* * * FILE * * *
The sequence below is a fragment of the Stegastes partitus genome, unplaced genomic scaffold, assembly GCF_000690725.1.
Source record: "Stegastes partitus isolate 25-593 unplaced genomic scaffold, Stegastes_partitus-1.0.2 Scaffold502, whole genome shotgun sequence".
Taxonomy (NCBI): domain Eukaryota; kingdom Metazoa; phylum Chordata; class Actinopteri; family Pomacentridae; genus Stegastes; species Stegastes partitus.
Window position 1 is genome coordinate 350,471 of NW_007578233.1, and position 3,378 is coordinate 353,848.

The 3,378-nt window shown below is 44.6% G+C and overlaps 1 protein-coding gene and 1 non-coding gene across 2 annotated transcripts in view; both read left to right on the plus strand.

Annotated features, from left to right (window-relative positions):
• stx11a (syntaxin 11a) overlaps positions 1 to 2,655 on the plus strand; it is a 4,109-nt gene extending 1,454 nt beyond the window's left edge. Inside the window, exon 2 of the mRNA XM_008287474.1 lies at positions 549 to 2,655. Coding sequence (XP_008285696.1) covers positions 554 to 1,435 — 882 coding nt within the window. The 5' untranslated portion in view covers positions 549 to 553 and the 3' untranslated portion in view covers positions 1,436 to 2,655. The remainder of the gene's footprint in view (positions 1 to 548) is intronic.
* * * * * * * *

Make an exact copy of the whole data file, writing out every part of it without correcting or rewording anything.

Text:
The sequence below is a fragment of the Stegastes partitus genome, unplaced genomic scaffold, assembly GCF_000690725.1.
Source record: "Stegastes partitus isolate 25-593 unplaced genomic scaffold, Stegastes_partitus-1.0.2 Scaffold502, whole genome shotgun sequence".
Taxonomy (NCBI): domain Eukaryota; kingdom Metazoa; phylum Chordata; class Actinopteri; family Pomacentridae; genus Stegastes; species Stegastes partitus.
Window position 1 is genome coordinate 350,471 of NW_007578233.1, and position 3,378 is coordinate 353,848.

The 3,378-nt window shown below is 44.6% G+C and overlaps 1 protein-coding gene and 1 non-coding gene across 2 annotated transcripts in view; both read left to right on the plus strand.

Annotated features, from left to right (window-relative positions):
• stx11a (syntaxin 11a) overlaps positions 1 to 2,655 on the plus strand; it is a 4,109-nt gene extending 1,454 nt beyond the window's left edge. Inside the window, exon 2 of the mRNA XM_008287474.1 lies at positions 549 to 2,655. Coding sequence (XP_008285696.1) covers positions 554 to 1,435 — 882 coding nt within the window. The 5' untranslated portion in view covers positions 549 to 553 and the 3' untranslated portion in view covers positions 1,436 to 2,655. The remainder of the gene's footprint in view (positions 1 to 548) is intronic.